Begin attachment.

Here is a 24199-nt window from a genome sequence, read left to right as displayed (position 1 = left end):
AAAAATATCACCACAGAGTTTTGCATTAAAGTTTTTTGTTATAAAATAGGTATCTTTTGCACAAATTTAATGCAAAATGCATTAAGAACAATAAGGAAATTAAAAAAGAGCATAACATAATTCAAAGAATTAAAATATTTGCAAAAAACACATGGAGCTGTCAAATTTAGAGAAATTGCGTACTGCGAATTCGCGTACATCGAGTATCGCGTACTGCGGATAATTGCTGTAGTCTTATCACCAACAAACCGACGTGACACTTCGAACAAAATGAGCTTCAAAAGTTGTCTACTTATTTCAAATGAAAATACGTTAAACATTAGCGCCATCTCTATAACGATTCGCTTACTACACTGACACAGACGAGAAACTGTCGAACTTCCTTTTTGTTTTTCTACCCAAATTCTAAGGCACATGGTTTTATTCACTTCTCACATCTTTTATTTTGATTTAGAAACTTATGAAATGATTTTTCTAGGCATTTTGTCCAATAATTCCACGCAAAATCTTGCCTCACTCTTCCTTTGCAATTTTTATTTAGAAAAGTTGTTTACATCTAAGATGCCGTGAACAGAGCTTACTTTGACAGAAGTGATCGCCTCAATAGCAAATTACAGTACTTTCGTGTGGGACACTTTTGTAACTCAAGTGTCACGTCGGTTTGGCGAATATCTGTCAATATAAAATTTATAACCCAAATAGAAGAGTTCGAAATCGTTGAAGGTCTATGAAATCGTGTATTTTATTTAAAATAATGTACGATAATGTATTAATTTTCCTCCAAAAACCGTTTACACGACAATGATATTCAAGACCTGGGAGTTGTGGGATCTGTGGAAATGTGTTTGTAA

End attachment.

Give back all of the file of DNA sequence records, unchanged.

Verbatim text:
Here is a 24199-nt window from a genome sequence, read left to right as displayed (position 1 = left end):
AAAAATATCACCACAGAGTTTTGCATTAAAGTTTTTTGTTATAAAATAGGTATCTTTTGCACAAATTTAATGCAAAATGCATTAAGAACAATAAGGAAATTAAAAAAGAGCATAACATAATTCAAAGAATTAAAATATTTGCAAAAAACACATGGAGCTGTCAAATTTAGAGAAATTGCGTACTGCGAATTCGCGTACATCGAGTATCGCGTACTGCGGATAATTGCTGTAGTCTTATCACCAACAAACCGACGTGACACTTCGAACAAAATGAGCTTCAAAAGTTGTCTACTTATTTCAAATGAAAATACGTTAAACATTAGCGCCATCTCTATAACGATTCGCTTACTACACTGACACAGACGAGAAACTGTCGAACTTCCTTTTTGTTTTTCTACCCAAATTCTAAGGCACATGGTTTTATTCACTTCTCACATCTTTTATTTTGATTTAGAAACTTATGAAATGATTTTTCTAGGCATTTTGTCCAATAATTCCACGCAAAATCTTGCCTCACTCTTCCTTTGCAATTTTTATTTAGAAAAGTTGTTTACATCTAAGATGCCGTGAACAGAGCTTACTTTGACAGAAGTGATCGCCTCAATAGCAAATTACAGTACTTTCGTGTGGGACACTTTTGTAACTCAAGTGTCACGTCGGTTTGGCGAATATCTGTCAATATAAAATTTATAACCCAAATAGAAGAGTTCGAAATCGTTGAAGGTCTATGAAATCGTGTATTTTATTTAAAATAATGTACGATAATGTATTAATTTTCCTCCAAAAACCGTTTACACGACAATGATATTCAAGACCTGGGAGTTGTGGGATCTGTGGAAATGTGTTTGTAA